Verizon's first quarter results confirm a 2.6% increase in underlying earnings per share, to $1.20. The group is confident this trend can continue through the year, and so has raised 2019 earnings guidance from broadly flat on 2018 to a low-single digit percentage increase.
The shares rose 1.5% in pre-market trading.
Verizon is one of the world's largest telecommunications groups. Operations are focused on the US, but there's a wide UK shareholder base, after it bought Vodafone out of a joint venture with a shares-plus cash deal in 2014.
Verizon will be restructuring itself this year, but for now there are two main divisions: Wireline and Wireless. Broadly, the former is anything that goes through a landline, such as broadband, while the latter is focused on mobile.
Both have potential to grow. More broadband connections and increasing demand for smartphones has so far provided a favourable backdrop, while the roll-out of 5G could be the "secret sauce" that helps driverless cars and other applications live up to their potential.
Falling debts mean the balance sheet is stronger than it's been in recent years. Earnings and cash flows both look reasonable to us too, and a $10bn cost reduction plan mean there's potential to improve further. That'll lend support to the dividend, which offers a prospective yield of 4.2%
However, it's no one way ticket.
The Wireline business aims to surf the wave of higher speed internet, but established internet and landline services are in decline. This is already pushing the division to a loss, and significant business-to-business sales mean fortunes are closely tied to those of the US economy.
Mobile is a more reliable end market, but it's notoriously competitive. That creates pricing pressure, meaning revenue per customer has been flagging. But the biggest potential trip wire is the costs associated with Verizon's grand plans.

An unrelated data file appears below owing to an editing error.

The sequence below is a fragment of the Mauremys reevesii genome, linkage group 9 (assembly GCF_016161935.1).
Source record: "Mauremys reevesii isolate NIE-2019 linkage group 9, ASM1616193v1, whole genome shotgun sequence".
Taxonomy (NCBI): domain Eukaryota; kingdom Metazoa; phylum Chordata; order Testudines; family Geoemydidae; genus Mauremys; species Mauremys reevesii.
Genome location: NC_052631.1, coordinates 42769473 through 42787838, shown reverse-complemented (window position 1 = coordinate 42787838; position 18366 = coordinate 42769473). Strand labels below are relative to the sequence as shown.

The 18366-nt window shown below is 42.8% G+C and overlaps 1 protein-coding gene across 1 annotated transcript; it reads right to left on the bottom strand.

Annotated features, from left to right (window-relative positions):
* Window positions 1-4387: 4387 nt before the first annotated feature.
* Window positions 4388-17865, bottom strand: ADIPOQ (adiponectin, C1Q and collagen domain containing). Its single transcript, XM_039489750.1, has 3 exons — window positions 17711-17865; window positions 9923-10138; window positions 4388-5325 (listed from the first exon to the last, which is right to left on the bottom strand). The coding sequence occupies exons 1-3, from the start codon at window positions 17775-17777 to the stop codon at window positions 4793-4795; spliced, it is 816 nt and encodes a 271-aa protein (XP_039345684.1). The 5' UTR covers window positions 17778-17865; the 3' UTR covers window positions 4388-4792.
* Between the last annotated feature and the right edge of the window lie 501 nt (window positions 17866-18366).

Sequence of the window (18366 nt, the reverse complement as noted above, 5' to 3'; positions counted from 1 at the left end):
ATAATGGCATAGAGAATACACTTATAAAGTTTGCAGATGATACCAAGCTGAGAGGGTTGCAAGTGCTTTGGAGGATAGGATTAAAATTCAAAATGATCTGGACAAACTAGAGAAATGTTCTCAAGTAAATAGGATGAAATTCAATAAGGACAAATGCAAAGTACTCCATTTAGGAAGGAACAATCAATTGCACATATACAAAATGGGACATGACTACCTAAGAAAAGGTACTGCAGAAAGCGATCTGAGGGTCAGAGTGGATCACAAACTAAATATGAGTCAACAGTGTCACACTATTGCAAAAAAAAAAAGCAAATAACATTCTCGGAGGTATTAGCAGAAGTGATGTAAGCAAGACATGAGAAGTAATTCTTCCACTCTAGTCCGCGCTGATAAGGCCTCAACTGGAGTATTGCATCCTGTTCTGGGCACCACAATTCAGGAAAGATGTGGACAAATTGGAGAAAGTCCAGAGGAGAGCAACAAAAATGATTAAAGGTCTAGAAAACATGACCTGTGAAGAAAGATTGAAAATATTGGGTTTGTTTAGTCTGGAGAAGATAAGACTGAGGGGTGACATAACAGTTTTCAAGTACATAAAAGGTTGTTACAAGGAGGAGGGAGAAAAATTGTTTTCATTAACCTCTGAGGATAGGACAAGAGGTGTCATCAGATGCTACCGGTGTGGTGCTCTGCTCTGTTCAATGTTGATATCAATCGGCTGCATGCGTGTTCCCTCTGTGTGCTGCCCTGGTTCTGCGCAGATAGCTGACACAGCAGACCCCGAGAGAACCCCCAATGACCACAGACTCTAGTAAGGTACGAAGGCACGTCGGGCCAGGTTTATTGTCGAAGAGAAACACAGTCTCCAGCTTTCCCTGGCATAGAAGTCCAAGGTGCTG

The group's spent over $10bn on bandwidth to help it roll out its 4G coverage. With governments finding ways to squeeze more out of spectrum auctions, we wouldn't be surprised to see it having to fork out significant sums on 5G in the not-so distant future, on top of the everyday maintenance of its sprawling asset base. Capital expenditure has averaged $17bn over the last 3 years, and that's only just covered the average depreciation and amortisation attached to the group's huge asset base.
For now though, Verizon looks in reasonable financial shape, and the potential to provide the infrastructure behind a new age of connectivity is a clear attraction. But investors shouldn't forget it'll come with lofty investment requirements.
Total operating revenues were $32.1bn, up 1.1%.
Growth was driven by the Wireless division adding a net 61,000 retail postpaid customers to comparatively higher-priced plans. Performance was particularly strong in wearables and smartphones. The division saw revenue rise 3.7%, and with operating costs up just 2.8%, operating profit rose 5.2% $8.5bn.
In Wireline, Fios revenue rose 3.6% to $3.1bn, including the addition of 52.000 broadband adds. However, total divisional revenue fell 3.9% to $7.3bn as customers continue to migrate away from legacy copper lines and traditional TV offerings. The division delivered an operating loss of $88m in the quarter.
The group's net debt position was broadly unchanged, with free cash flow improving on account of higher profits.
Capital expenditure was slightly lower year on year, at $4.3bn - which is supporting the launch and build-out of its 4G and 5G services. Capital investment over 2019 is set to be in the range of $17bn to $18bn.
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